Designing a good receiver

This comes from a discussion over on the USRP-users mailing list, but
I felt it would be more appropriate to post here. Over on that list,
someone was asking about problems they were having consistently
receiving data on their USRP. My background is in CS, not RF comms, so
please forgive me as I’m sure the answer will be fairly standard :slight_smile:

Anyways, the question I have is, is there a general procedure one can
follow to design a decent receiver in gnuradio? For example, I have a
project that I’m using for experimentation where my receiver looks
like this: USRP Source -> GMSK Demod -> Packet Decoder -> File Sink.
This works well when I have the USRPs cabled together and even when I
have antennas with line of sight (I haven’t checked max distance).
When I don’t have line of sight, however, I stop receiving packets.
Are there any other gnuradio blocks I can add in to my setup which
will help get better performance when there is no line of sight? I
haven’t tested it, but my guess is that when there is no line of
sight, there must be a frequency shift or something of that nature
happening which ruins the connection.

Mike

On Thu, Jun 2, 2011 at 7:10 AM, Mike C. [email protected]
wrote:

This works well when I have the USRPs cabled together and even when I
have antennas with line of sight (I haven’t checked max distance).
When I don’t have line of sight, however, I stop receiving packets.
Are there any other gnuradio blocks I can add in to my setup which
will help get better performance when there is no line of sight? I
haven’t tested it, but my guess is that when there is no line of
sight, there must be a frequency shift or something of that nature
happening which ruins the connection.

Transmitting is the easy part, it’s the receiving that is difficult.

Recently, there were some articles printed by EE Times about
propagation:

http://www.eetimes.com/ContentEETimes/Documents/McClaning_3_pt1.pdf
http://www.eetimes.com/ContentEETimes/Documents/McClaning_3_pt2.pdf

They are from the book Wireless Receiver Design for Digital
Communications, 2nd Edition, by Kevin McClaning. This is probably
good reading in general.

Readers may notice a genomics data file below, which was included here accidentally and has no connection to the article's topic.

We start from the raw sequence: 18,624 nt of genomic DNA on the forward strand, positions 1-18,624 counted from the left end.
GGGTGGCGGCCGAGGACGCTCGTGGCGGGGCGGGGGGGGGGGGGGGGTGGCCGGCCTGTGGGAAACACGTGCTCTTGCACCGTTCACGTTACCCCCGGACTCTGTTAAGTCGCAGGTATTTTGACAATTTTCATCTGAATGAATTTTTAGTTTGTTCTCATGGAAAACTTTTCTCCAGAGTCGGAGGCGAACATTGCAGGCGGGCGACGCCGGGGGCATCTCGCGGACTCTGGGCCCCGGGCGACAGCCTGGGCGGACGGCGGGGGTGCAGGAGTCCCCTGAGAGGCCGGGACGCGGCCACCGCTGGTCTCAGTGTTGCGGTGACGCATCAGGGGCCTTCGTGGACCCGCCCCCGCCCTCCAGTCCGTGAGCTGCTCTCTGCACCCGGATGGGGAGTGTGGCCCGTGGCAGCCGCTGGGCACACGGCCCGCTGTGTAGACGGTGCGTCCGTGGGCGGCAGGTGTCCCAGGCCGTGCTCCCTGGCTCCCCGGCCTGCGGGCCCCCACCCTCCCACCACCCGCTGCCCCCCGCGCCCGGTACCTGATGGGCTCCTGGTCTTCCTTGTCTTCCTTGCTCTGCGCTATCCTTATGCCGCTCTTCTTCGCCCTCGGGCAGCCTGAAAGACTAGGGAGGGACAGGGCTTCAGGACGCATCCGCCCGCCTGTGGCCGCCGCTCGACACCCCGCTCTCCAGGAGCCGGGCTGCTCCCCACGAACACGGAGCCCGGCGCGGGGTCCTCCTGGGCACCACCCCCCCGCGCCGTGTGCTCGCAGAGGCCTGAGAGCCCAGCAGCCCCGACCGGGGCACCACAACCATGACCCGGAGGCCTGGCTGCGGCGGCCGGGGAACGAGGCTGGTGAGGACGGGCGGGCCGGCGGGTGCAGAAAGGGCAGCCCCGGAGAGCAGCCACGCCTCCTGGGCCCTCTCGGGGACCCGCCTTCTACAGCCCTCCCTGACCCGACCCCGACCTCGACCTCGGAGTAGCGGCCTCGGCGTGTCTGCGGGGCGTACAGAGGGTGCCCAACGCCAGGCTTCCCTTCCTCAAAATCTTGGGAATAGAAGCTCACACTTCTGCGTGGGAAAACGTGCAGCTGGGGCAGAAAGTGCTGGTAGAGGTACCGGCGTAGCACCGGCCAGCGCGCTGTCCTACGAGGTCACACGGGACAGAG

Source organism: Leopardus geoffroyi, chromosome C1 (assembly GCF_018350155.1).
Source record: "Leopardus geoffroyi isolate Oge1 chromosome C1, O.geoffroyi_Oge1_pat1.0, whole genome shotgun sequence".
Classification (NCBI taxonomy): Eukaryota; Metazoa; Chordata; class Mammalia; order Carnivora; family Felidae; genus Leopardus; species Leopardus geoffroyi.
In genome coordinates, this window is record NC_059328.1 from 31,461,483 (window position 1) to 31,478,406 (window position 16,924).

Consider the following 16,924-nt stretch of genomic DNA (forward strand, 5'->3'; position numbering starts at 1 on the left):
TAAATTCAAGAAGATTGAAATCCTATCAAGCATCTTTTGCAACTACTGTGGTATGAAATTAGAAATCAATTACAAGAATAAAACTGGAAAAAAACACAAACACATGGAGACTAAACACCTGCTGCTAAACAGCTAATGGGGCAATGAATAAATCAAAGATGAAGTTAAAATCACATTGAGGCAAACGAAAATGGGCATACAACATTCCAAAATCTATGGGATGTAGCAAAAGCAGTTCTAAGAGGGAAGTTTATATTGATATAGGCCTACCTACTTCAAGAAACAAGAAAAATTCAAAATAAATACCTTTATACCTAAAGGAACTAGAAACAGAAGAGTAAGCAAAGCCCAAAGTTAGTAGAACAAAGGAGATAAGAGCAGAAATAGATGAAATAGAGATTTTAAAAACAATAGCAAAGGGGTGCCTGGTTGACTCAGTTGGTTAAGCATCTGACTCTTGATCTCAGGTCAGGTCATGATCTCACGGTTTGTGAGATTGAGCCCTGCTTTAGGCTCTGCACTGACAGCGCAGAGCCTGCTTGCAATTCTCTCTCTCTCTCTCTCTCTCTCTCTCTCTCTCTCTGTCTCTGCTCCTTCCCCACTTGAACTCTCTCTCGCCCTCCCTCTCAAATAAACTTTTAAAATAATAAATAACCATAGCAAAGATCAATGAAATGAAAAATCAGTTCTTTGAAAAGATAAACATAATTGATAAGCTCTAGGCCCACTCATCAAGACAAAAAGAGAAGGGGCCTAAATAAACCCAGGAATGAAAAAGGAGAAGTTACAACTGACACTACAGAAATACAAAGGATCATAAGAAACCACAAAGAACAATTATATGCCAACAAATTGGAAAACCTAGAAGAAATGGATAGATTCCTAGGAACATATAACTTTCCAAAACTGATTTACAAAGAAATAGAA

Good luck.

Brian

On 06/02/2011 07:10 AM, Mike C. wrote:

This works well when I have the USRPs cabled together and even when I

There are a few things that could be a problem:

o multipath
o received signal strength

What type of daughtercards are you using, and when you cable them
together, I hope that you’re
using an attenuator? Otherwise, you risk damaging the LNA on the
receive side, which will cause
it to be either partially or completely deaf.

Frequency offset is a problem, but is usually not sensitive to path
loss. In most real radios, you
need to determine the frequency offset, as seen by the receiver and
compensate. This is more, or less,
of a problem depending on the signal bandwidth. A wideband signal is
less sensitive to frequency
offsets, because the ‘error’ is a smaller fraction of the total
bandwidth. OFDM is the exception, since
in effect there are dozens of individual carriers, of relatively
narrow bandwidth.


Principal Investigator
Shirleys Bay Radio Astronomy Consortium
http://www.sbrac.org

On 06/02/2011 07:10 AM, Mike C. wrote:

Anyways, the question I have is, is there a general procedure one can
follow to design a decent receiver in gnuradio? For example, I have a
project that I’m using for experimentation where my receiver looks
like this: USRP Source -> GMSK Demod -> Packet Decoder -> File Sink.
This works well when I have the USRPs cabled together and even when I
have antennas with line of sight (I haven’t checked max distance).
When I don’t have line of sight, however, I stop receiving packets.
Are there any other gnuradio blocks I can add in to my setup which
will help get better performance when there is no line of sight?

The first step I would take in your situation is to find the case where
you just barely stop receiving packets (you say it’s based on line of
sight, and are you sure that it’s that, and not distance or path
attenuation?), eg. just around a corner in your office/home. Then I’d do
a direct USRP Source -> File Sink capture, and “play with” the captured
data offline, running it through signal graphs to check power,
multi-path, or whatever else may be causing problems. This analysis
would suggest what kind of additional processing you may need to be able
to get the link working on-line.

-Pat

I’m using the RFX2400 tuned to 2.42e9. And I do always use attenuators
(10db on each device) when cabled :slight_smile:

One thing I was thinking about after reading over the chapter
suggested by Brian is that I only had an antenna on the TX/RX side
with a terminator on the RX2 port. I’ll test with an antenna on both
ports and report back. If you have any other advice though, I’d love
to hear it.

Mike

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